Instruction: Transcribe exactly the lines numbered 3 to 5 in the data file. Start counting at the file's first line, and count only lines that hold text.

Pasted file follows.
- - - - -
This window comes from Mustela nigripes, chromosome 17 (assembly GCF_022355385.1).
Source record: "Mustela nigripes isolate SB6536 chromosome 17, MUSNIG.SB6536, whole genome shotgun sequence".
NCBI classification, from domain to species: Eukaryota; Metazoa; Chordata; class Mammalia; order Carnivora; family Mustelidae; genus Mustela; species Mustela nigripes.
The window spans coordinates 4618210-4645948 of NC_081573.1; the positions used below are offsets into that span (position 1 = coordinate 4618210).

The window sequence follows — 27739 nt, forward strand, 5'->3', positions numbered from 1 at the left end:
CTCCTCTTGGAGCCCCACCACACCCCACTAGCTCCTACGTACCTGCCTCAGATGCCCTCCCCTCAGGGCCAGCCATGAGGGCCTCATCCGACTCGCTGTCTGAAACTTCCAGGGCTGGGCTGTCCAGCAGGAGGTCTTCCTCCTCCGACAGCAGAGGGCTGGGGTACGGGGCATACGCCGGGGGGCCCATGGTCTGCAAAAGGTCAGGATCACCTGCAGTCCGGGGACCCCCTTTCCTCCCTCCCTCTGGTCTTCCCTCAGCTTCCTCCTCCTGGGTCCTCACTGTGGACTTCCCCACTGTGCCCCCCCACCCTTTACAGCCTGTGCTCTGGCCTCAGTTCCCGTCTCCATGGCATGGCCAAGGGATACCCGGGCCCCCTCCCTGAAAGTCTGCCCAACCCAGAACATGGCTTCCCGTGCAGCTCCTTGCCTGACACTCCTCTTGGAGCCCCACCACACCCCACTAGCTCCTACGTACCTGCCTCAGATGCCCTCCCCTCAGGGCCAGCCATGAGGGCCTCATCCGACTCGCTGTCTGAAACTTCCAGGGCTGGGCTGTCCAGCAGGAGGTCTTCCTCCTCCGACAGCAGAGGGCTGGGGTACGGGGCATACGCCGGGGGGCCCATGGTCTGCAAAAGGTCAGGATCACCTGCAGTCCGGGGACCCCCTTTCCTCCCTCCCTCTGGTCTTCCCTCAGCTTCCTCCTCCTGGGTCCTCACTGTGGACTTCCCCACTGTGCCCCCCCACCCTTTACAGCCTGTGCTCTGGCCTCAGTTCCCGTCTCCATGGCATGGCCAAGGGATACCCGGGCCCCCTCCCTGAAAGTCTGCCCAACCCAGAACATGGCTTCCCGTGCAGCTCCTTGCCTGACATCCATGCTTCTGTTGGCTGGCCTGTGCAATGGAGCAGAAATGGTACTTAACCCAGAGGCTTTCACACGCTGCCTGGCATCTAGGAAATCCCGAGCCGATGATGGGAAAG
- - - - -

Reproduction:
NCBI classification, from domain to species: Eukaryota; Metazoa; Chordata; class Mammalia; order Carnivora; family Mustelidae; genus Mustela; species Mustela nigripes.
The window spans coordinates 4618210-4645948 of NC_081573.1; the positions used below are offsets into that span (position 1 = coordinate 4618210).

The window sequence follows — 27739 nt, forward strand, 5'->3', positions numbered from 1 at the left end: